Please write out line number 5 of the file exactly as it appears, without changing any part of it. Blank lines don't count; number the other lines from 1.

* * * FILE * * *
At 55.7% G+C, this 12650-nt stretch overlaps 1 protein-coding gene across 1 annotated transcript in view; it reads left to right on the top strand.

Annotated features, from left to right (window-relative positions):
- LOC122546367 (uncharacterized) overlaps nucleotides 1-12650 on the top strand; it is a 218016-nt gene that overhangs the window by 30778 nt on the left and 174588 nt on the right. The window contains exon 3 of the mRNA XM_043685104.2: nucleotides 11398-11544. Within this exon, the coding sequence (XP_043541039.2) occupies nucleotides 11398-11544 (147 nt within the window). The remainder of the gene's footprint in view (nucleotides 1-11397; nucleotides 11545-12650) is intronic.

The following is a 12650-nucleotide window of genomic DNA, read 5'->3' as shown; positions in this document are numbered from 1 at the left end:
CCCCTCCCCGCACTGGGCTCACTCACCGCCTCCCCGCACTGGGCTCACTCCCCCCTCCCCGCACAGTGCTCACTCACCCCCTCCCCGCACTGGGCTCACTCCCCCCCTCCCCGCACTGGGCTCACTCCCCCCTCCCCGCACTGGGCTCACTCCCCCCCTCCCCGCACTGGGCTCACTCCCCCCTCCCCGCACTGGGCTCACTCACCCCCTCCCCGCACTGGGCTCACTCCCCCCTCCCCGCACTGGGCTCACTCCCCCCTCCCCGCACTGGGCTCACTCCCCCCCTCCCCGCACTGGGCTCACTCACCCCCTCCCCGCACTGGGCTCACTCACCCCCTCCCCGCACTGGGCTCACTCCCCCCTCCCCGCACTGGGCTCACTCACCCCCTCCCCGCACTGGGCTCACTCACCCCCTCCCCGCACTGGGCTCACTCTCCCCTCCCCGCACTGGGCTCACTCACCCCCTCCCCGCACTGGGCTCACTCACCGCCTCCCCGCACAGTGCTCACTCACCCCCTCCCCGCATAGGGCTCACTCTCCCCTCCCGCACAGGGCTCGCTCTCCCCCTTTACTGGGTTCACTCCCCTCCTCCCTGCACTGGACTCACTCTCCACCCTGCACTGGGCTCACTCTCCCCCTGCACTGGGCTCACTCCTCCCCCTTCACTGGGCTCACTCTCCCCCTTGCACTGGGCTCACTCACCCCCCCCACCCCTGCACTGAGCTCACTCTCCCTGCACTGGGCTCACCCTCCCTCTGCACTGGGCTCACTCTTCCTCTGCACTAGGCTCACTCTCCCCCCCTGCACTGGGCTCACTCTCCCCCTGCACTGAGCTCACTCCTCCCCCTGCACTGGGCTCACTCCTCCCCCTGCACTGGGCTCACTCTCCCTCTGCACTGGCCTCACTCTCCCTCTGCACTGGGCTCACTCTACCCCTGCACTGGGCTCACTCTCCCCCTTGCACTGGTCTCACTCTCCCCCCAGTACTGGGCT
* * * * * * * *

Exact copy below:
CCCCTCCCCGCACTGGGCTCACTCACCGCCTCCCCGCACTGGGCTCACTCCCCCCTCCCCGCACAGTGCTCACTCACCCCCTCCCCGCACTGGGCTCACTCCCCCCCTCCCCGCACTGGGCTCACTCCCCCCTCCCCGCACTGGGCTCACTCCCCCCCTCCCCGCACTGGGCTCACTCCCCCCTCCCCGCACTGGGCTCACTCACCCCCTCCCCGCACTGGGCTCACTCCCCCCTCCCCGCACTGGGCTCACTCCCCCCTCCCCGCACTGGGCTCACTCCCCCCCTCCCCGCACTGGGCTCACTCACCCCCTCCCCGCACTGGGCTCACTCACCCCCTCCCCGCACTGGGCTCACTCCCCCCTCCCCGCACTGGGCTCACTCACCCCCTCCCCGCACTGGGCTCACTCACCCCCTCCCCGCACTGGGCTCACTCTCCCCTCCCCGCACTGGGCTCACTCACCCCCTCCCCGCACTGGGCTCACTCACCGCCTCCCCGCACAGTGCTCACTCACCCCCTCCCCGCATAGGGCTCACTCTCCCCTCCCGCACAGGGCTCGCTCTCCCCCTTTACTGGGTTCACTCCCCTCCTCCCTGCACTGGACTCACTCTCCACCCTGCACTGGGCTCACTCTCCCCCTGCACTGGGCTCACTCCTCCCCCTTCACTGGGCTCACTCTCCCCCTTGCACTGGGCTCACTCACCCCCCCCACCCCTGCACTGAGCTCACTCTCCCTGCACTGGGCTCACCCTCCCTCTGCACTGGGCTCACTCTTCCTCTGCACTAGGCTCACTCTCCCCCCCTGCACTGGGCTCACTCTCCCCCTGCACTGAGCTCACTCCTCCCCCTGCACTGGGCTCACTCCTCCCCCTGCACTGGGCTCACTCTCCCTCTGCACTGGCCTCACTCTCCCTCTGCACTGGGCTCACTCTACCCCTGCACTGGGCTCACTCTCCCCCTTGCACTGGTCTCACTCTCCCCCCAGTACTGGGCT